Current Research on Suicide and Parasuicide: Selected Proceedings of the Second European Symposium on Suicidal Behaviour, Edinburgh, June 1988

By Stephen David Platt; Norman Kreitman | Go to book overview

An international perspective on suicide and its prevention1

R. F.W. DIEKSTRA


Introduction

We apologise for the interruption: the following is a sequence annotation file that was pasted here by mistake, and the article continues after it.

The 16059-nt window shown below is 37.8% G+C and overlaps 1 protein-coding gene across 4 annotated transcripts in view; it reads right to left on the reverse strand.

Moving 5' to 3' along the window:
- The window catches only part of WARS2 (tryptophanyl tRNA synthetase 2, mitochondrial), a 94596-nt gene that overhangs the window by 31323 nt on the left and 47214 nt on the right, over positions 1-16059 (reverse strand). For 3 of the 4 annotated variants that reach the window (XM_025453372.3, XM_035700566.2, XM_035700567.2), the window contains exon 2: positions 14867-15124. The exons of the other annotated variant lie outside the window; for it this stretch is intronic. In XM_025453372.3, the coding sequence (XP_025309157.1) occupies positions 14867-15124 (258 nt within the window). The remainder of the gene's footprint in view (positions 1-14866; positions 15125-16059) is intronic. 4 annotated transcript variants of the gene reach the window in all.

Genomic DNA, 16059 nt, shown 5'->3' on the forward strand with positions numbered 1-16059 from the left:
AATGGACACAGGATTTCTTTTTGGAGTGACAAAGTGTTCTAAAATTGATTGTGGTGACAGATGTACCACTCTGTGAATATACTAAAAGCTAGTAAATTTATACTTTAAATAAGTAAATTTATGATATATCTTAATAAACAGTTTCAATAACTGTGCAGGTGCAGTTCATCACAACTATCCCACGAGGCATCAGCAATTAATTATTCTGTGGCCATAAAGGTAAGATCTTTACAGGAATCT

There are large international variations in death rates from suicides between the countries 2 in the world. Of those countries which report to the World Health Organization (WHO) and whose suicide rates are published in the 1987 WHO Health Statistics Annual ( WHO, 1987) or are available in the WHO databank for at least one year after 1979, the range in suicide rates spans from practically zero (where are are no deaths from suicide) in countries including Malta and Egypt, to the remarkably high rate of nearly 1,000 per million on the Falkland Islands (see Table 1). The highest single yearly rate for the latest year for which data are available was for 20-24-year-old males on the Falkland Islands, at the rate of 5000 suicides per million population. 3 An inspection of Table 1 shows a pattern in the suicide rates. Arabic countries have relatively low rates of suicide. The same holds true for the Latin American countries, which also tend to have lower rates. The European countries and countries populated in the majority by people of European descent, such as Australia, the United States of America and Canada, tend to have relatively high rates. Within the European countries there is a discernible pattern also. Southern European countries have relatively low rates, while Northern and Middle European countries usually have higher rates of suicide. The Asians have rates more evenly distributed across the range. It would, however, be unjustified to consider Table 1 as a totally accurate or complete reflection of the international mortality by suicide. First of all, only seventy-one countries are reported here (some of them not being nations in the legal sense of the word) of the 166 member states of WHO today.

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